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84

Secondary consolidation settlement

The result of the plastic adjustment of soil fabrics

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85

Immediate settlement

Caused by the elastic deformation of dry soil and of moist and saturated soils without any change in the moisture content.

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86

Compression index

(Also, compressibility index) The logarithmic slope of the primary consolidation curve. The slope of the normal compression line and critical state line of the Casagrande Method of consolidation curves.

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87

Swell Index

smaller in magnitude than the compression index

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88

Coefficient of Consolidation

Generally decreases as the liquid limit of soil increases and its range of variation is rather wide.

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89

Overconsoldation ratio

Ratio of preconsolidation pressure to present effective overburden pressure.

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90

Shear

Soil derives its strength from it capacity to resist

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91

Direct Shear Test

It is the oldest and simplest form of shear test arrangement. The test equipment consist of a metal shear box in which the soil specimen placed

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92

Direct shear test

Laboratory test used to determine the relationship of shear strength to consolidation stress. Strength characteristics that are estimated from this test includes cohesion and angle of internal friction

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93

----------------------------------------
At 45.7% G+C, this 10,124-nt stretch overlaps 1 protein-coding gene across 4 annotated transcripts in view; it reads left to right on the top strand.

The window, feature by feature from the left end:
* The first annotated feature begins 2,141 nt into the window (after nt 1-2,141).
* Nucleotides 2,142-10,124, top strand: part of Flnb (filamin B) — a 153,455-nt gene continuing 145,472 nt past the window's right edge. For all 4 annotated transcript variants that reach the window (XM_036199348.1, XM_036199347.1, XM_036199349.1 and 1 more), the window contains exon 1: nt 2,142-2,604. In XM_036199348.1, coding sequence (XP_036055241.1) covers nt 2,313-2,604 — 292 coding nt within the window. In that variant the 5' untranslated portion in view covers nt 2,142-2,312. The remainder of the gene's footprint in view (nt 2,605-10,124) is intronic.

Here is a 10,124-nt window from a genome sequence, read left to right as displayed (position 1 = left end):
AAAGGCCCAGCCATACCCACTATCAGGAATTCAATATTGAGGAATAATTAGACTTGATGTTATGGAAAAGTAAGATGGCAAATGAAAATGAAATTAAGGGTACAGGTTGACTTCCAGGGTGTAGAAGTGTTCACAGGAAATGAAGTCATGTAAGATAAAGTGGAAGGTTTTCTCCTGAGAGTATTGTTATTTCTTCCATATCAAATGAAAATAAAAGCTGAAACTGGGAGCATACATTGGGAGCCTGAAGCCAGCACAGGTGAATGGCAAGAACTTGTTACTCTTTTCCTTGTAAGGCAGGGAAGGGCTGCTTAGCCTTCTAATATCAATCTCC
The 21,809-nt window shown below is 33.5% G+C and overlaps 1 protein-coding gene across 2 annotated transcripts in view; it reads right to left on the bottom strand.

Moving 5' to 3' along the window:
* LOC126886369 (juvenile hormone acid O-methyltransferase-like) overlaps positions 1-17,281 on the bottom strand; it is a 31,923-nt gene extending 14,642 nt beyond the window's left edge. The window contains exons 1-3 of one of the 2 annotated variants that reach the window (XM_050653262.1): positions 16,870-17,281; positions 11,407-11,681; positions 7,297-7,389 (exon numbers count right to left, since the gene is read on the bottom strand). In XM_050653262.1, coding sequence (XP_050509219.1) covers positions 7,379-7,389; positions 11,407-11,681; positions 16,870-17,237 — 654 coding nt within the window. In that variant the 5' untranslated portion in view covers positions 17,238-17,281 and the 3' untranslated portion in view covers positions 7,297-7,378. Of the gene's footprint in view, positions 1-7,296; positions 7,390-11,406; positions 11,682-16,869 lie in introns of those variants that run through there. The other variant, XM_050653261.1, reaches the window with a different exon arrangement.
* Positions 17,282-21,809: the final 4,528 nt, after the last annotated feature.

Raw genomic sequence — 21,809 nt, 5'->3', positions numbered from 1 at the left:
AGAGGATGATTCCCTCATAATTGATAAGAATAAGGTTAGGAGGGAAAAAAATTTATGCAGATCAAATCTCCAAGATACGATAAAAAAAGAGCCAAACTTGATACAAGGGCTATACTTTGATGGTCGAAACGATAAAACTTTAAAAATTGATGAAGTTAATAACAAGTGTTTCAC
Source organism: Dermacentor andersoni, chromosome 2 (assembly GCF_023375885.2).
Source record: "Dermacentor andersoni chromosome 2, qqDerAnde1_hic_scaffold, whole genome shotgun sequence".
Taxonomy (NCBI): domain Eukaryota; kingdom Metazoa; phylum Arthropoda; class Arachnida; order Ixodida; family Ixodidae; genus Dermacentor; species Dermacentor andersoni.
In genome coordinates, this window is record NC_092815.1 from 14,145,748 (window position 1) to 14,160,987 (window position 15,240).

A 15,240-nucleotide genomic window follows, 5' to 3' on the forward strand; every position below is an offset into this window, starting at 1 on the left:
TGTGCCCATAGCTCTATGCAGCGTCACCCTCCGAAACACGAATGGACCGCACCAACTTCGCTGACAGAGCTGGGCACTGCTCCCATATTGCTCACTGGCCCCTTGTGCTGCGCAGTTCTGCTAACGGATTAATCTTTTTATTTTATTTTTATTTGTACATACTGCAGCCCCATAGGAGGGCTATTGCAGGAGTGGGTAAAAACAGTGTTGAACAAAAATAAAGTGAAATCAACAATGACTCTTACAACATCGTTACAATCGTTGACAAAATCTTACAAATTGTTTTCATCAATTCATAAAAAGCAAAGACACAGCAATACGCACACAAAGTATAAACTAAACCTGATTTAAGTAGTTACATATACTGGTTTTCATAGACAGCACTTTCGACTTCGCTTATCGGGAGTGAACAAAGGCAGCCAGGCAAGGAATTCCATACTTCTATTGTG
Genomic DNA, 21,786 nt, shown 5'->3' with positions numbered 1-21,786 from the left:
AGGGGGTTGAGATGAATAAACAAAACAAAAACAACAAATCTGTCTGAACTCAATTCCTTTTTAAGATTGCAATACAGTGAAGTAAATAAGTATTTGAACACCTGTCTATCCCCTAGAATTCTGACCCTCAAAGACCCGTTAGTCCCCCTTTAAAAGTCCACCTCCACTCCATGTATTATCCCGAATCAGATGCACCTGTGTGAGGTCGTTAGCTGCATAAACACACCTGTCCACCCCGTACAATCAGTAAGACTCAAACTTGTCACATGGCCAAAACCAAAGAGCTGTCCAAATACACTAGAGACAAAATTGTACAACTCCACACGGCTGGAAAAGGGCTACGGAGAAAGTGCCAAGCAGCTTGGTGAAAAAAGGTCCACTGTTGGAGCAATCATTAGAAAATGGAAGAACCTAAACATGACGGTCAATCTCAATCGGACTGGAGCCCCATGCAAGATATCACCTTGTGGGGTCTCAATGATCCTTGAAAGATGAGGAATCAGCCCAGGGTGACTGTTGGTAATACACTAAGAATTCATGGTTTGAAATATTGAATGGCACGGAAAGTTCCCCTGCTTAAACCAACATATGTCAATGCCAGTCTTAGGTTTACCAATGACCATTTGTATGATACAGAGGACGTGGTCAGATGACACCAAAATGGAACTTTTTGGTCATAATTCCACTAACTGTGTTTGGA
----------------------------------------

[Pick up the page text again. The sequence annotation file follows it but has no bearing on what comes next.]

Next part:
Triaxial Shear Test

It is one of the most reliable methods available for determining the shear strength parameters. It is used widely for both research and conventional testing.

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94

Confined aquifer

An aquifer that is contained between two stratifications of low permeability soil or rock.

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95

Unconfined Compressive Strength Test

Laboratory test similar to the unconsolidated-undrained test performed on plastic soils, usually clay. From this test, the undrained shear stregth is calculated as 1/2 of the unconfined compressive strength.

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96

Cohesion

considered to be equal to the undrained shear strength.

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97

Undrained shear strength

(Also undrained strength) The shear strength of a saturated soil at a given water content (or voids ratio, or specific volume) under loading conditions where no drainage of pore water can take place. The undrained shear strength of soil is independent of applied stresses and therefore can be measured at any level of stress, provided the void ratio remains constant. The undrained Mohr-Coulomb envelope will be horizontal.

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98

Coulomb's equation

Named after Charles Augustin Coulomb, (1736-1806) An equation relating the shear strength of soil to the normal effective stress on the failure plane

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99

Deviator stress

The difference between the axial and radial stresses of a triaxial test sample

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100

Triaxial shear strain

A strain parameter used in the interpretation of triaxial stress test results.